Last October I talked about the then-recently announced new console, Nintendo Switch, and why I thought it was a clever move from the gaming giant. So now that the console has been out for a few weeks (it's been released worldwide since the 3rd of March, 2017), I’d like to revisit the Switch, but not for a review. Rather, I’d like to share with you a unique (and frustrating!) experience I’ve had trying to get a working console.
When the Nintendo Switch was first announced last fall, I personally thought that it was a pretty nifty looking device, even though I wasn't quite sure I'd rush out and buy one on the release day. Deep inside I made the decision not to pre-order the console, but as March 3rd quickly approached, suddenly I decided that, yes, I did want to pick one up. I stayed up until midnight (EST) continually refreshing the Walmart website until I managed to snag one, with Neon Red/Blue Joy-Controllers, thankfully getting it checked out within a couple of minutes.
The new console arrived that next Monday, March the 6th, and it was here that my strange, frustrating, adventure began.
Before I go into any more details, I'd like to point out that I agree with the Nintendo Customer Service Representatives that I spoke to who assured me that my issues represented less than 2% of customers and that the Nintendo Switch is a solid gaming platform. I'm sharing these experiences with you because they are interesting, but please don't let them dissuade you from buying this awesome device!
As I was busy most of that week, it took me several days to finally unpack the device and get it set up. Setting it up was actually pretty fast and went without a hitch, but alas, not so long after I started playing around with it, I noticed that the docking station was acting up. While connected to the TV via a HDMI cable, the signal would drop out every once in a while and refused to come back. Also, the Switch would not consistently be charged while docked, sometimes running off of A/C power and at other times running off of a battery. I also noticed that the dock was a very tight fit for the console, and ran the risk of scratching up the screen.
Thankfully, Walmart has a pretty awesome returns policy, so I packed up the system and brought it to one of my local stores. Sadly, they didn't have any Nintendo Switch consoles in stock and they were unable to order a replacement, so, eventually, I was forced to accept a refund. While I was originally set on getting a console that came with the neon controllers, due to their uniqueness, I was able to come to terms with getting one with the grey Joy-Cons and finally tracked down a second Switch.
Happy that I was able to get a second system, while many were scouring the Earth just trying to get their first, I soon set up this new Switch and started enjoying it -- Only to discover that the console's screen would randomly cut off while in tablet mode. Because the Switch would still output audio, I figured that there was something up with the display and this, too, ended up having to be refunded.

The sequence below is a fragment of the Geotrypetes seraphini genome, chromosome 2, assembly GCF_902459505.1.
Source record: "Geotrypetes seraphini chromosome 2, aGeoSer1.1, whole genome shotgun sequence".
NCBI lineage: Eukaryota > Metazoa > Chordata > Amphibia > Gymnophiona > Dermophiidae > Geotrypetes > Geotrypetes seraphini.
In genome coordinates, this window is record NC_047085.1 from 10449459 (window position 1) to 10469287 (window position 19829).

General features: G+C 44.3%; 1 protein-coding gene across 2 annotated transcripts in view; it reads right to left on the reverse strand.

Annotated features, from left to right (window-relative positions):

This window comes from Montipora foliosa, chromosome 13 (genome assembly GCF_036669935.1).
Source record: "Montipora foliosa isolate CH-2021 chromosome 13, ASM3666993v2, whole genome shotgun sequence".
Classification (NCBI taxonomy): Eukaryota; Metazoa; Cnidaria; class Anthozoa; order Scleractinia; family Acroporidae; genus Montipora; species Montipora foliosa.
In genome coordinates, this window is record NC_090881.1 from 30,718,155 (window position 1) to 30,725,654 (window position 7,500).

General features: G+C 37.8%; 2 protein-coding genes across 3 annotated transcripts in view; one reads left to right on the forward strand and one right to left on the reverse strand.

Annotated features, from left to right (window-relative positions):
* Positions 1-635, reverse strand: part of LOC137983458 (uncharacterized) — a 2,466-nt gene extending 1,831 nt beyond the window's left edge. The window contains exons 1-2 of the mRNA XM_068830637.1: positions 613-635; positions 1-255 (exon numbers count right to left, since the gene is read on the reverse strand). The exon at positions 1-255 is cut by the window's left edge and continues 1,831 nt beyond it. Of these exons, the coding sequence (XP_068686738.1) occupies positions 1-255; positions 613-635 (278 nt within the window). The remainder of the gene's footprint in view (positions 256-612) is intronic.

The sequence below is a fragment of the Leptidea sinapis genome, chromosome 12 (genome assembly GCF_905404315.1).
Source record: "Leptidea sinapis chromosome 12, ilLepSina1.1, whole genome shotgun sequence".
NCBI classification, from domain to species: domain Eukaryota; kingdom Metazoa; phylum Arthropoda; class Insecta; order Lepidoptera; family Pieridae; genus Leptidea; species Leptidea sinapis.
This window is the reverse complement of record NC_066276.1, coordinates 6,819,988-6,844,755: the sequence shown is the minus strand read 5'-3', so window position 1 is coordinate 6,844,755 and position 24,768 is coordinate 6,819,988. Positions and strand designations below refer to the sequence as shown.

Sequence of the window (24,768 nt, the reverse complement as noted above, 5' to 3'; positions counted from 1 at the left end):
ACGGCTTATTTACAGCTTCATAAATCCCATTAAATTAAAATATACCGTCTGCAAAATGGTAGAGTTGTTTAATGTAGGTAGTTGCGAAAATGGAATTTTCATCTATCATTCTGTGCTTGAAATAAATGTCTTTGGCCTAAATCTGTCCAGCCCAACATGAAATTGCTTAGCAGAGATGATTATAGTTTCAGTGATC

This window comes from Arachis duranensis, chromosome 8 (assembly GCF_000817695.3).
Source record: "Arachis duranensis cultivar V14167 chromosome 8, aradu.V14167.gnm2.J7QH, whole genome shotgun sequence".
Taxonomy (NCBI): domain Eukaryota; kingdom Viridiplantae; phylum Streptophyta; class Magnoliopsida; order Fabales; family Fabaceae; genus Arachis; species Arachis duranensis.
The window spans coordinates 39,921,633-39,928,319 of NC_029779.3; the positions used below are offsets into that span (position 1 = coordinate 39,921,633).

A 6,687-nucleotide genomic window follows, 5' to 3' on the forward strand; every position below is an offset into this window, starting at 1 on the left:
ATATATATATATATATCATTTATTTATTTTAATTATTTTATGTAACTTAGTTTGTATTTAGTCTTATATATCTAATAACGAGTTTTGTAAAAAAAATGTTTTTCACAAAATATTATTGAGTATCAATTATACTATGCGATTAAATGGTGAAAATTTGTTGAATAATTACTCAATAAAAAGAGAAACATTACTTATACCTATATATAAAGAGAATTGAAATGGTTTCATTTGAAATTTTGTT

I decided to take a short break from trying to get a working system, having started to get burned out on the process. Eventually, though, I got restless and decided to take one more crack at it. I actually managed to track down two consoles, this time at two nearby stores, deciding to sell one online at a very reasonable price and keeping the other for personal use. The one I kept worked out great for a week or so of playing it almost exclusively while docked, yet once I disconnected the tablet for an extended period of time, surprise-surprise, I noticed that it was unable to maintain a charge, going from 100% battery down to around 25% in about 20 minutes.
Nintendo's Customer Service was profusely sorry the few times that I contacted them during this adventure, and on each occasion made sure to assure me that less than 2% of Nintendo Switch consoles had experienced any major issues like these. They said that it was probably a matter of the stores in my area having received an unfortunate batch of products, and when I asked them if I should try to track down a fourth system, the last representative I spoke to said he would probably give it a few weeks or so to iron out any further problems.
I don't believe that I've ever returned a game console in the past, let alone returned one more than once. I think the fact that I returned the Nintendo Switch three times is a testament to the fact that I think this game console has a lot of potential. Honestly, it's the first home console that I've been excited about in over a decade and the first I bought on launch day since the GameCube came out back in 2001. I'd really like to get a brand-new, working Nintendo Switch that comes with the neon Joy-Cons, and I guess I'll just have to be patient while I wait to find one.
Anyway, those are my thoughts on the topic. Stay tuned for more crafty content coming your way! This installment of Jessica's Journey was written by Jessica “Allahweh” Brown from GamingGoddess.Net.